And John and I? We were a little lost, but thinking about the days when there were two instead of three. And then three. And how difficult it was, for a while. And how things seem to be calming down a bit. And how, in spite of all the ass wiping and group activities and new challenges, we miss those days of sweet baby smell and tiny fingers and toes.

And we reevaluate.

We adjust to the new role of parenting that requires less hard physical labor, but more attention to detail and wit.

You go from diaper bags to thinking about handing over a cell phone so that you can keep tabs (Hey, no judgment out there, ok? I am just THINKING about it!).

And the paradigm shifts yet again. You feel unsettled as you charter through new territory and learn to test out your sea legs. You muddle through and pray you are on the right course.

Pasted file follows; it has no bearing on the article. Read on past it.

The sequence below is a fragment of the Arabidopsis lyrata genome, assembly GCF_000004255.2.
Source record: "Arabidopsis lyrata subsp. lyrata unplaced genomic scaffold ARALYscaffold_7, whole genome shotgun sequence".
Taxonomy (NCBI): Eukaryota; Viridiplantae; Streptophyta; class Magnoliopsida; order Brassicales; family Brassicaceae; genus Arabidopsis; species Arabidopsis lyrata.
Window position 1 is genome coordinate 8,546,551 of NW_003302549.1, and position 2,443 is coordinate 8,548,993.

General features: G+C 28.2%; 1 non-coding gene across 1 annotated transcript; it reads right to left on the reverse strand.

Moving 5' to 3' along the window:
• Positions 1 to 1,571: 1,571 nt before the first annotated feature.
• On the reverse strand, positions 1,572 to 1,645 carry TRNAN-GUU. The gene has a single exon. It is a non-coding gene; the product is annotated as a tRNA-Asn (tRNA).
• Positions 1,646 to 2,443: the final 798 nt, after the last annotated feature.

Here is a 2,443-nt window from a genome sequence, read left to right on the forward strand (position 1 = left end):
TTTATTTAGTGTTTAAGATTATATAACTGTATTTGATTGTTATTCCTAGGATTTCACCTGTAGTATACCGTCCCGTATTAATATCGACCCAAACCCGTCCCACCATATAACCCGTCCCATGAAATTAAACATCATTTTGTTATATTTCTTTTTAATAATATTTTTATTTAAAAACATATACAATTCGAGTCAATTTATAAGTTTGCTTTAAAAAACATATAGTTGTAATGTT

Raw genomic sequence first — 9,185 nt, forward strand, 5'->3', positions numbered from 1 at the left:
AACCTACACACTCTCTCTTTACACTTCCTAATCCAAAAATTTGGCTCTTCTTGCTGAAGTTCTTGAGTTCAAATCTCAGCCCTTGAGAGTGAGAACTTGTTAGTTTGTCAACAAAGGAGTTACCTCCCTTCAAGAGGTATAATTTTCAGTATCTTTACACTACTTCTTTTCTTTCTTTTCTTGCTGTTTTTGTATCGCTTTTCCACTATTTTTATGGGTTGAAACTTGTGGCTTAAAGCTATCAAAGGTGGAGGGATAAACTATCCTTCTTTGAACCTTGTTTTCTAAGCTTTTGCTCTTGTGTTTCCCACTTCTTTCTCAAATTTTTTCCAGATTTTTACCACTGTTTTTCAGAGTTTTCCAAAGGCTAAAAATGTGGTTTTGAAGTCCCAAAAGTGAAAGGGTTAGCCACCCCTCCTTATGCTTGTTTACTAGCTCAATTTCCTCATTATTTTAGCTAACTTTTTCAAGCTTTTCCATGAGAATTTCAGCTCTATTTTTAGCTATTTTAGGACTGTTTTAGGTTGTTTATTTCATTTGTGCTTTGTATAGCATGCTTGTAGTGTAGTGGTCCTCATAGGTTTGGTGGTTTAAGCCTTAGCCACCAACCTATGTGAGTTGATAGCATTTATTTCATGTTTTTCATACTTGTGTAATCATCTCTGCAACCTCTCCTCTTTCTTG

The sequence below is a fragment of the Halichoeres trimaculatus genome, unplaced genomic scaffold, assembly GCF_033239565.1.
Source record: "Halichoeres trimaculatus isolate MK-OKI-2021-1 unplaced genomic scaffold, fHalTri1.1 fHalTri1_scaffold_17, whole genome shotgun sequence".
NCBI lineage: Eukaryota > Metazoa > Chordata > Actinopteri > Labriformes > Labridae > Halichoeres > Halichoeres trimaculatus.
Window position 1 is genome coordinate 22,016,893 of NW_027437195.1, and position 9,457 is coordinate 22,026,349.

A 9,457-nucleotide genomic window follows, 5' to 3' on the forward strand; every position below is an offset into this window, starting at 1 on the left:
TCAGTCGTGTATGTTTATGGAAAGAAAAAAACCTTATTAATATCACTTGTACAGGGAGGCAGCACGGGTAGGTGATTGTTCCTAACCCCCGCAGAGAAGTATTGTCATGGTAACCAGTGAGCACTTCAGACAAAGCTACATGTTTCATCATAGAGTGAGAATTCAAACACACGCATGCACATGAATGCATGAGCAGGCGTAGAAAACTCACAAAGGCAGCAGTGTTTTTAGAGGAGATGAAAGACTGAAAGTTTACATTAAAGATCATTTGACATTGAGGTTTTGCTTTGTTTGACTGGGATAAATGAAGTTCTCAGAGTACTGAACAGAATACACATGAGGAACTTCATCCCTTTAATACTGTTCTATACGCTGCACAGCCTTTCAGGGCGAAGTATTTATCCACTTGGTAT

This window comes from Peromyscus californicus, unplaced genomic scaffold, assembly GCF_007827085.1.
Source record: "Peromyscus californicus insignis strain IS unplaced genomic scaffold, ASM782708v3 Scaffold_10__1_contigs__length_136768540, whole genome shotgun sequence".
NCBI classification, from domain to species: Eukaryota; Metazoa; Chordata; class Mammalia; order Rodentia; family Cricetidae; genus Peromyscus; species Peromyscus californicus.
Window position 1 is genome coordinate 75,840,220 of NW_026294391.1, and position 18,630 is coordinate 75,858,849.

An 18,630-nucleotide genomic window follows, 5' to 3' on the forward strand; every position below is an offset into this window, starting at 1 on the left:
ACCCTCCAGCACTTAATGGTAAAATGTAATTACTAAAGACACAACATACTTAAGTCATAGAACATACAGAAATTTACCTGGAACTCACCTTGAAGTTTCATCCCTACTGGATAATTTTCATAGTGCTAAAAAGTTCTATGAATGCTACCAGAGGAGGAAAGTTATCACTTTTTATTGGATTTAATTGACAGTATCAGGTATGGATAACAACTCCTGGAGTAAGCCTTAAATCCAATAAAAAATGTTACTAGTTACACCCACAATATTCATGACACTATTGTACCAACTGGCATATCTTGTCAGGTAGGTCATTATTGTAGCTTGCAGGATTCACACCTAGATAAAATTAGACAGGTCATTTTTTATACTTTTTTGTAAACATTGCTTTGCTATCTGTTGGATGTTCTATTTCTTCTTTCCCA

You hold on. And somehow, you never forget how it felt to want to be understood. You remember how it felt when you got to do things on your "own."

And when you see that same expression of surprise and confidence in your own child when you let go a little, you know that you are on the right track.

You let go.

Thursday, August 26, 2010

Motherhood's mortal sin

After a hard day today, I was dragging my butt by the time I got home. It was as though all the preparation and moving, spinning and walking, mothering and teaching had finally caught up with me. And because I was so tired, I committed the mortal sin of motherhood.

I attempted to take a nap.